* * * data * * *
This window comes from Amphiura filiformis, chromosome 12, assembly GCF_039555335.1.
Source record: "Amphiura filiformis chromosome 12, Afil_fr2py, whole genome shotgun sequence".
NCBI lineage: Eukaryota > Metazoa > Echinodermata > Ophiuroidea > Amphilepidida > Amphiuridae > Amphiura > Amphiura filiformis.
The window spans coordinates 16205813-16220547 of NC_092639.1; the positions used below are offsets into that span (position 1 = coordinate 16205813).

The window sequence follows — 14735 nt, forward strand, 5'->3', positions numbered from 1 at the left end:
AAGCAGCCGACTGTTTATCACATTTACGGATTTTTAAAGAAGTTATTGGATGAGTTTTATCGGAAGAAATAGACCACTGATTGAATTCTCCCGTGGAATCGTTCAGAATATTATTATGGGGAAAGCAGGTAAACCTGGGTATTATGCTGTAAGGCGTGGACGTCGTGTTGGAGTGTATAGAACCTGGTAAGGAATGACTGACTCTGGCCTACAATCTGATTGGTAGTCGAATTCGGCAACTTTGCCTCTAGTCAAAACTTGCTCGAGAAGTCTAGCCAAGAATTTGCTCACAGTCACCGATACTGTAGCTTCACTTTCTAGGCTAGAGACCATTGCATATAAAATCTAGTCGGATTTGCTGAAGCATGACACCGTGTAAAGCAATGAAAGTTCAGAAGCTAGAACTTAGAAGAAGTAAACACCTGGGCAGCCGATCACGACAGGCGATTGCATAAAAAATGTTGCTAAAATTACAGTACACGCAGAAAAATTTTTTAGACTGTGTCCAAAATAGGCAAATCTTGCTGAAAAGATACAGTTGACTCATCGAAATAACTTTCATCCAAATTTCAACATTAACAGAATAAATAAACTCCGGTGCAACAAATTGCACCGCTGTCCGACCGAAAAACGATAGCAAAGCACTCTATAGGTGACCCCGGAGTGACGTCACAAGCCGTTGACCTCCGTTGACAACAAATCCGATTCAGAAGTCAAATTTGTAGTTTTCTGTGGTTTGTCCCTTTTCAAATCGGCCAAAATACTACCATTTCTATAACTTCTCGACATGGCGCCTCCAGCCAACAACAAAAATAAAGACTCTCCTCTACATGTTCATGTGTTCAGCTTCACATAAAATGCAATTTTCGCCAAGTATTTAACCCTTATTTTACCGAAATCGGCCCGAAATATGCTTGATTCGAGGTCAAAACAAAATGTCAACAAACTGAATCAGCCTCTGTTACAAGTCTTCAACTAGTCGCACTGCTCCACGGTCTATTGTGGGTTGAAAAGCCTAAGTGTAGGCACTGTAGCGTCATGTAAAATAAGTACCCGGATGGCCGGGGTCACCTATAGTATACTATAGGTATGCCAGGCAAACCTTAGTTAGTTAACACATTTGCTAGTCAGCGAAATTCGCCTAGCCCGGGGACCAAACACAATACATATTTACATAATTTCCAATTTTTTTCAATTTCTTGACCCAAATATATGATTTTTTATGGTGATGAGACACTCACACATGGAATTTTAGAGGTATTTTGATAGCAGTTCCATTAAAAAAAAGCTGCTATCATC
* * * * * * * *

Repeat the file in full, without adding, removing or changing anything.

This window comes from Amphiura filiformis, chromosome 12, assembly GCF_039555335.1.
Source record: "Amphiura filiformis chromosome 12, Afil_fr2py, whole genome shotgun sequence".
NCBI lineage: Eukaryota > Metazoa > Echinodermata > Ophiuroidea > Amphilepidida > Amphiuridae > Amphiura > Amphiura filiformis.
The window spans coordinates 16205813-16220547 of NC_092639.1; the positions used below are offsets into that span (position 1 = coordinate 16205813).

The window sequence follows — 14735 nt, forward strand, 5'->3', positions numbered from 1 at the left end:
AAGCAGCCGACTGTTTATCACATTTACGGATTTTTAAAGAAGTTATTGGATGAGTTTTATCGGAAGAAATAGACCACTGATTGAATTCTCCCGTGGAATCGTTCAGAATATTATTATGGGGAAAGCAGGTAAACCTGGGTATTATGCTGTAAGGCGTGGACGTCGTGTTGGAGTGTATAGAACCTGGTAAGGAATGACTGACTCTGGCCTACAATCTGATTGGTAGTCGAATTCGGCAACTTTGCCTCTAGTCAAAACTTGCTCGAGAAGTCTAGCCAAGAATTTGCTCACAGTCACCGATACTGTAGCTTCACTTTCTAGGCTAGAGACCATTGCATATAAAATCTAGTCGGATTTGCTGAAGCATGACACCGTGTAAAGCAATGAAAGTTCAGAAGCTAGAACTTAGAAGAAGTAAACACCTGGGCAGCCGATCACGACAGGCGATTGCATAAAAAATGTTGCTAAAATTACAGTACACGCAGAAAAATTTTTTAGACTGTGTCCAAAATAGGCAAATCTTGCTGAAAAGATACAGTTGACTCATCGAAATAACTTTCATCCAAATTTCAACATTAACAGAATAAATAAACTCCGGTGCAACAAATTGCACCGCTGTCCGACCGAAAAACGATAGCAAAGCACTCTATAGGTGACCCCGGAGTGACGTCACAAGCCGTTGACCTCCGTTGACAACAAATCCGATTCAGAAGTCAAATTTGTAGTTTTCTGTGGTTTGTCCCTTTTCAAATCGGCCAAAATACTACCATTTCTATAACTTCTCGACATGGCGCCTCCAGCCAACAACAAAAATAAAGACTCTCCTCTACATGTTCATGTGTTCAGCTTCACATAAAATGCAATTTTCGCCAAGTATTTAACCCTTATTTTACCGAAATCGGCCCGAAATATGCTTGATTCGAGGTCAAAACAAAATGTCAACAAACTGAATCAGCCTCTGTTACAAGTCTTCAACTAGTCGCACTGCTCCACGGTCTATTGTGGGTTGAAAAGCCTAAGTGTAGGCACTGTAGCGTCATGTAAAATAAGTACCCGGATGGCCGGGGTCACCTATAGTATACTATAGGTATGCCAGGCAAACCTTAGTTAGTTAACACATTTGCTAGTCAGCGAAATTCGCCTAGCCCGGGGACCAAACACAATACATATTTACATAATTTCCAATTTTTTTCAATTTCTTGACCCAAATATATGATTTTTTATGGTGATGAGACACTCACACATGGAATTTTAGAGGTATTTTGATAGCAGTTCCATTAAAAAAAAGCTGCTATCATC